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What makes us remember? Why do we forget? And what, exactly, is a memory? Diving for Seahorses answers these questions and more, offering an illuminating look at one of our most fascinating faculties: our memory. Sisters Hilde and Ylva Østby - one an acclaimed writer the other a neuropsychologist-skilfully interweave history, research and personal stories in this fascinating exploration of the evolving science of memory from its Renaissance beginnings to the present day. They interview top neuroscientists, famous novelists, taxi drivers and quizmasters to help explain how memory works, why it sometimes fails and what we can do to improve it. Filled with cutting-edge research and compelling case studies, the result is a gripping-and unforgettable-adventure through human memory.

Forever Today

Author: Deborah Wearing
Editor: Random House
ISBN: 1446488136
Size: 13,34 MB
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Clive Wearing has one of the most extreme cases of amnesia ever known. In 1985, a virus completely destroyed a part of his brain essential for memory, leaving him trapped in a limbo of the constant present. Every conscious moment is for him as if he has just come round from a long coma, an endlessly repeating loop of awakening. A brilliant conductor and BBC music producer, Clive was at the height of his success when the illness struck. As damaged as Clive was, the musical part of his brain seemed unaffected, as was his passionate love for Deborah, his wife. For seven years he was kept in the London hospital where the ambulance first dropped him off, because there was nowhere else for him to go. Deborah desperately searched for treatments and campaigned for better care. After Clive was finally established in a new special hospital, she fled to America to start her life over again. But she found she could never love another the way she loved Clive. Then Clive's memory unaccountably began to improve, ten years after the illness first struck. She returned to England. Today, although Clive still lives in care, and still has the worst case of amnesia in the world, he continues to improve. They renewed their marriage vows in 2002. This is the story of a life lived outside time, a story that questions and redefines the essence of what it means to be human. It is also the story of a marriage, of a bond that runs deeper than conscious thought.

Diving For Seahorses

Author: Hilde Østby
Editor: NewSouth
ISBN: 1742244378
Size: 16,65 MB
Format: PDF, Docs
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What makes us remember? Why do we forget? And what, exactly, is a memory? Diving for Seahorses answers these questions and more, offering an illuminating look at one of our most fascinating faculties: our memory. Sisters Hilde and Ylva Østby – one an acclaimed writer the other a neuropsychologist—skilfully interweave history, research and personal stories in this fascinating exploration of the evolving science of memory from its Renaissance beginnings to the present day. They interview top neuroscientists, famous novelists, taxi drivers and quizmasters to help explain how memory works, why it sometimes fails and what we can do to improve it. Filled with cutting-edge research and compelling case studies, the result is a gripping—and unforgettable—adventure through human memory. ‘UNFORGETTABLE – so many fascinating people, stories and brilliant techniques. I’ll never trust a memory again.’ — Robyn Williams, presenter of The Science Show ‘Gorgeously researched and written. Be prepared to emerge with a different sense of your life’s memories.’ — David Eagleman, neuroscientist and New York Times bestselling author of The Brain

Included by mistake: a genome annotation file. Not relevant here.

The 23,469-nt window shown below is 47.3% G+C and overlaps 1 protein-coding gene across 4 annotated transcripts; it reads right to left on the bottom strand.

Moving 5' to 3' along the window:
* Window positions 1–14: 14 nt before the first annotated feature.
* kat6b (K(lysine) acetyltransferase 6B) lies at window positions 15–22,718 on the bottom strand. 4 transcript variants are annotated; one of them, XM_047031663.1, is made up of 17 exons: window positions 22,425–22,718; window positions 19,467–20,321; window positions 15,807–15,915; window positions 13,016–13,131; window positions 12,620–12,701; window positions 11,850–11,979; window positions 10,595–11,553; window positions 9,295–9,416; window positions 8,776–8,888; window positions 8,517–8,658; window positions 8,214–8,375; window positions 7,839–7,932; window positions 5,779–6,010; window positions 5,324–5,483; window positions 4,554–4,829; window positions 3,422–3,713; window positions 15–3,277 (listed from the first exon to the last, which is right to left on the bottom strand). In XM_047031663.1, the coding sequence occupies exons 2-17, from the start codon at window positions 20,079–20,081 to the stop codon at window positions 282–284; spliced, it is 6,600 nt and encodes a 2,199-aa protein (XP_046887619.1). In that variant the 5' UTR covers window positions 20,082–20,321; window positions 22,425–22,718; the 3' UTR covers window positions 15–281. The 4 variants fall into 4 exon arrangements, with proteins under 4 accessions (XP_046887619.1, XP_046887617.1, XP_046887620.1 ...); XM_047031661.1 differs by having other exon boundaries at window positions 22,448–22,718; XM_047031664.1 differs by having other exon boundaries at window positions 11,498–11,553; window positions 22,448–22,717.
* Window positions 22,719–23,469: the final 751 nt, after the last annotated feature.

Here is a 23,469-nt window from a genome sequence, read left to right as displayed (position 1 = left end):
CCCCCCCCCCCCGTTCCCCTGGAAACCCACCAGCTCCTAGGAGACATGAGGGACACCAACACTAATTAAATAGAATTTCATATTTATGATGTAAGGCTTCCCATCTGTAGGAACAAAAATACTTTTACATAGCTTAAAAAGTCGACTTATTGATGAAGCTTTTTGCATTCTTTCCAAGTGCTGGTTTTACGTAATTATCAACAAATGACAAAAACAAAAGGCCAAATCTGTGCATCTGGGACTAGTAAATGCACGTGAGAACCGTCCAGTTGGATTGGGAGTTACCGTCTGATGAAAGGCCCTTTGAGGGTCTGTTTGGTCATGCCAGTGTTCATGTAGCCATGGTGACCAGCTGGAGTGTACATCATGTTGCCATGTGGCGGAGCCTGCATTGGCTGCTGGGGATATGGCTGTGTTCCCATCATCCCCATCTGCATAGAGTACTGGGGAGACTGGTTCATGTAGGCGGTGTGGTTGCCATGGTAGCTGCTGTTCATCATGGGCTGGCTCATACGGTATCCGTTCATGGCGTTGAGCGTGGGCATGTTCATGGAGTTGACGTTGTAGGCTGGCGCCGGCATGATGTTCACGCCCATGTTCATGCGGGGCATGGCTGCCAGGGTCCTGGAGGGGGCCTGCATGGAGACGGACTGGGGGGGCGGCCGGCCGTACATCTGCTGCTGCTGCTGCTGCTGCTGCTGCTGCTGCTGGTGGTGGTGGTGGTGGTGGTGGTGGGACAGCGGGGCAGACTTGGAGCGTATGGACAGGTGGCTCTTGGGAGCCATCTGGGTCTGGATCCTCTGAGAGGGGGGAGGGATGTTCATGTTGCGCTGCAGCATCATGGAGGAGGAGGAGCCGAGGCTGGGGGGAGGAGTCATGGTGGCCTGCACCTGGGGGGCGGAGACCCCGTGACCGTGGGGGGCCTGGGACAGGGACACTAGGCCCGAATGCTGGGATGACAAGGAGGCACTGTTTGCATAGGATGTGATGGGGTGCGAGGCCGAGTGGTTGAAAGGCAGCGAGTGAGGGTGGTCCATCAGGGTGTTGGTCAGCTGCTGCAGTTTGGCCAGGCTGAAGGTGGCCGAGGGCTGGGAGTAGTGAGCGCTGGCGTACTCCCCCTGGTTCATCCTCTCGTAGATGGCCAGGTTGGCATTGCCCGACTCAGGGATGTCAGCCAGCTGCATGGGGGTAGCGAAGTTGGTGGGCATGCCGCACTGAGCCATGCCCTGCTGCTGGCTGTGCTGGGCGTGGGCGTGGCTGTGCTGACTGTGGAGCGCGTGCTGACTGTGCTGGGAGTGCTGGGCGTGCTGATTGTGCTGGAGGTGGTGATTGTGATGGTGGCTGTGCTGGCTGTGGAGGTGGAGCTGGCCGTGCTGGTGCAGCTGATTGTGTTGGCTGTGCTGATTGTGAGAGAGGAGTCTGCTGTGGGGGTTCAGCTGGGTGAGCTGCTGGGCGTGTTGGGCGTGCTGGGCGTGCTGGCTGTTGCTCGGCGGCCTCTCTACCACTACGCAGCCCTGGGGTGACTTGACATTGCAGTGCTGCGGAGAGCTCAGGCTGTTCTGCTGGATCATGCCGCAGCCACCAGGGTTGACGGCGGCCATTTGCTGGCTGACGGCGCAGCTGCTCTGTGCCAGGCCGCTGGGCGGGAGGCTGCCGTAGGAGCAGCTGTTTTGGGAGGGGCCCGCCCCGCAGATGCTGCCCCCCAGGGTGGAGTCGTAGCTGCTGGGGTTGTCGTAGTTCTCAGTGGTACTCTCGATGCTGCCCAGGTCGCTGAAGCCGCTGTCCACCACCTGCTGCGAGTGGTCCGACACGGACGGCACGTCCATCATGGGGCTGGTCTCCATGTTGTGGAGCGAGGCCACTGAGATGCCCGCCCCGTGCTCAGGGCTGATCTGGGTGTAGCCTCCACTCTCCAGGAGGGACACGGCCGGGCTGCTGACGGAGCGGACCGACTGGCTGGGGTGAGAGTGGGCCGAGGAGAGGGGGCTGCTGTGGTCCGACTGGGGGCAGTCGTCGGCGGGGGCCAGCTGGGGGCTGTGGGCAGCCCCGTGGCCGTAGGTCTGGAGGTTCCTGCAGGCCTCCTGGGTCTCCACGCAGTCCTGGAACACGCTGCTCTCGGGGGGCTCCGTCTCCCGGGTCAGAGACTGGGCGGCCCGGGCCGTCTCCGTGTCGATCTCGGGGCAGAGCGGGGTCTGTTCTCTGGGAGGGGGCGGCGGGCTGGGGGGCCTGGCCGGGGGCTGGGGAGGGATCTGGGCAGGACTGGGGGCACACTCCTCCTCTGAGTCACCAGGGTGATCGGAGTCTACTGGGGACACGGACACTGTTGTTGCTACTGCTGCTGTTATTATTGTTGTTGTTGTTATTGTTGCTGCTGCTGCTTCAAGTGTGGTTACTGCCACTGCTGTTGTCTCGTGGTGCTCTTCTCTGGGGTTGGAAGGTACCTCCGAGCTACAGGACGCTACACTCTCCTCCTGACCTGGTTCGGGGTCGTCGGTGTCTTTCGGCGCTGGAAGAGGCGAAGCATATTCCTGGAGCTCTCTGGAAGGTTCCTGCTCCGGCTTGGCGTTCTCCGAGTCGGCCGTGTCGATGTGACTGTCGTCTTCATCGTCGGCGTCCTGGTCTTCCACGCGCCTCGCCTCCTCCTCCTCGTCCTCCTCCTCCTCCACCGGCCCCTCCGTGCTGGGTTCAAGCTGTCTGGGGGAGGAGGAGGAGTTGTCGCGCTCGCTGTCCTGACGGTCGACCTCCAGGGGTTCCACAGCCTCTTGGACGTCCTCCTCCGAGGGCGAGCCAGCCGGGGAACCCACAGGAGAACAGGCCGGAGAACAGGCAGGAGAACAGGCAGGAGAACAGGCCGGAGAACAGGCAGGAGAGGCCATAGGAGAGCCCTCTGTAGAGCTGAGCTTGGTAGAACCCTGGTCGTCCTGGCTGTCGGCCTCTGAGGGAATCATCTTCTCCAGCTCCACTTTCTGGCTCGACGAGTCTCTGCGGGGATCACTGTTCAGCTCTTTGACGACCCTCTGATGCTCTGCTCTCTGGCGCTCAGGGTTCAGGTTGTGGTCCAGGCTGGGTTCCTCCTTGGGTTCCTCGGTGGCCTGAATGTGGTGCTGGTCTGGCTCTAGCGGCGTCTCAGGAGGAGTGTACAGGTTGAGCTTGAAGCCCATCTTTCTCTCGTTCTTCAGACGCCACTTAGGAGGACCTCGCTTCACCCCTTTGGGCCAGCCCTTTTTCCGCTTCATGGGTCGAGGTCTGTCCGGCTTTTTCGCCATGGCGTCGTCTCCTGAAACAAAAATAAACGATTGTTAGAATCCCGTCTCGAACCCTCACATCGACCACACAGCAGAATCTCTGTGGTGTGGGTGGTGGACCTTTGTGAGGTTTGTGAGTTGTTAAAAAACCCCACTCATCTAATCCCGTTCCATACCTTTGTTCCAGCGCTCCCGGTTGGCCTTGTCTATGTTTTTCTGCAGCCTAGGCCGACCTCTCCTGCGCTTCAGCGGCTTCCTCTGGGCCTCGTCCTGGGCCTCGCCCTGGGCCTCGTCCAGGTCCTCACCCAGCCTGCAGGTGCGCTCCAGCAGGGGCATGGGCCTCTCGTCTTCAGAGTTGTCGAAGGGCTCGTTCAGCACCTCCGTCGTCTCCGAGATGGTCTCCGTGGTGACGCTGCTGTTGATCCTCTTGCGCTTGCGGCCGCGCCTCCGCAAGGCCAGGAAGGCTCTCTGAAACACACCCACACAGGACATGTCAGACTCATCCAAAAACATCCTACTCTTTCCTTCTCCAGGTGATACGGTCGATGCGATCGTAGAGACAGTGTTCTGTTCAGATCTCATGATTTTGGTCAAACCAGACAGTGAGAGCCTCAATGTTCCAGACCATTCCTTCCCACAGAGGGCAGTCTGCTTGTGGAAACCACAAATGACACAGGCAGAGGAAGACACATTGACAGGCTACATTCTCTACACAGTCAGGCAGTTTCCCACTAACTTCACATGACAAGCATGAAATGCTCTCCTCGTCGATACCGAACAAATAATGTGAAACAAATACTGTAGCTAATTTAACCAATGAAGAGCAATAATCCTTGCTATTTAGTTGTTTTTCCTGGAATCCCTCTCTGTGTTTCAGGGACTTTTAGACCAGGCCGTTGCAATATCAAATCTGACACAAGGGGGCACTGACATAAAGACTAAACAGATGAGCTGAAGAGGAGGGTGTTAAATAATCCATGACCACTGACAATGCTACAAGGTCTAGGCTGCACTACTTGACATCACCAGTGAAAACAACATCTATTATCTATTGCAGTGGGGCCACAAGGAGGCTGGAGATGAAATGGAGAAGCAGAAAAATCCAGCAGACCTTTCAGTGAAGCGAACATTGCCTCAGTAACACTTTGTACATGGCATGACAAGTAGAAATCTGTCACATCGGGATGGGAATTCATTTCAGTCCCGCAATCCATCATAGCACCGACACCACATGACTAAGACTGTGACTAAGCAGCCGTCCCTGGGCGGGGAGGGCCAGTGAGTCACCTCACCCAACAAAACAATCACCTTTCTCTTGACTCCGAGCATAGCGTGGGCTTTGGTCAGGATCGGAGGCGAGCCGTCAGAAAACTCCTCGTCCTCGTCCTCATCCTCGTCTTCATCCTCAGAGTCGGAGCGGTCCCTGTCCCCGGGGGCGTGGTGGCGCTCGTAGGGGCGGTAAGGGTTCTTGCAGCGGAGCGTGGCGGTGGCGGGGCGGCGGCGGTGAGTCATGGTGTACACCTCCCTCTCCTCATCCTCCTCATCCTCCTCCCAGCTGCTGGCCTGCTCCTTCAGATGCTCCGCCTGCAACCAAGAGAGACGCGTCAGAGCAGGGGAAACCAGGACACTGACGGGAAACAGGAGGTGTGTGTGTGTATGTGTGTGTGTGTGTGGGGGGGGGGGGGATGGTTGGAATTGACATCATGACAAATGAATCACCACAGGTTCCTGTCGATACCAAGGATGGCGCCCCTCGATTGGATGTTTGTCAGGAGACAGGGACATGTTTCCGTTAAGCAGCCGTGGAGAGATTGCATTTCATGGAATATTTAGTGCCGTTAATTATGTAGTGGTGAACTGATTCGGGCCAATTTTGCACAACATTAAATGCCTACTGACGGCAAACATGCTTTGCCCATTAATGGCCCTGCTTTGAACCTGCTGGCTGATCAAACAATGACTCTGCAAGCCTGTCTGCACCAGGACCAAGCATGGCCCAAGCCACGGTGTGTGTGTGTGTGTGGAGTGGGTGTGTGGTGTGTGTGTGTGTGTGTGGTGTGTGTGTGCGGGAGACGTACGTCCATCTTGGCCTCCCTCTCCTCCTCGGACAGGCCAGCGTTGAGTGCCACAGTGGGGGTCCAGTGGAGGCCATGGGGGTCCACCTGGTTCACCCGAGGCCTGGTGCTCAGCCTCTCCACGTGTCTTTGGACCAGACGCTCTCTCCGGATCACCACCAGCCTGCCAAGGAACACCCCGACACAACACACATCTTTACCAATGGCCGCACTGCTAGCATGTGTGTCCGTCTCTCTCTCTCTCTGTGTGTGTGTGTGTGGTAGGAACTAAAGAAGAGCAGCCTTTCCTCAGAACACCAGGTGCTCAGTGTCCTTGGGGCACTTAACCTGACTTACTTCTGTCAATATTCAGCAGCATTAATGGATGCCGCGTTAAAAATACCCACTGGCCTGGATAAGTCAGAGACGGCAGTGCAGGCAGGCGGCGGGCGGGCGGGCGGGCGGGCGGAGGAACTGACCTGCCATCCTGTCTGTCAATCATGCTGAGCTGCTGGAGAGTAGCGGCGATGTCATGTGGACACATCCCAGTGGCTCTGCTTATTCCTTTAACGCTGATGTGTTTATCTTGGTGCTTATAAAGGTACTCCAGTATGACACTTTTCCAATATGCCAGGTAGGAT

The Voices Within

Author: Charles Fernyhough
Editor: Profile Books
ISBN: 1782830782
Size: 20,53 MB
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We all hear voices. Ordinary thinking is often a kind of conversation, filling our heads with speech: the voices of reason, of memory, of self-encouragement and rebuke, the inner dialogue that helps us with tough decisions or complicated problems. For others - voice-hearers, trauma-sufferers and prophets - the voices seem to come from outside: friendly voices, malicious ones, the voice of God or the Devil, the muses of art and literature. In The Voices Within, Royal Society Prize shortlisted psychologist Charles Fernyhough draws on extensive original research and a wealth of cultural touchpoints to reveal the workings of our inner voices, and how those voices link to creativity and development. From Virginia Woolf to the modern Hearing Voices Movement, Fernyhough also transforms our understanding of voice-hearers past and present. Building on the latest theories, including the new 'dialogic thinking' model, and employing state-of-the-art neuroimaging and other ground-breaking research techniques, Fernyhough has written an authoritative and engaging guide to the voices in our heads.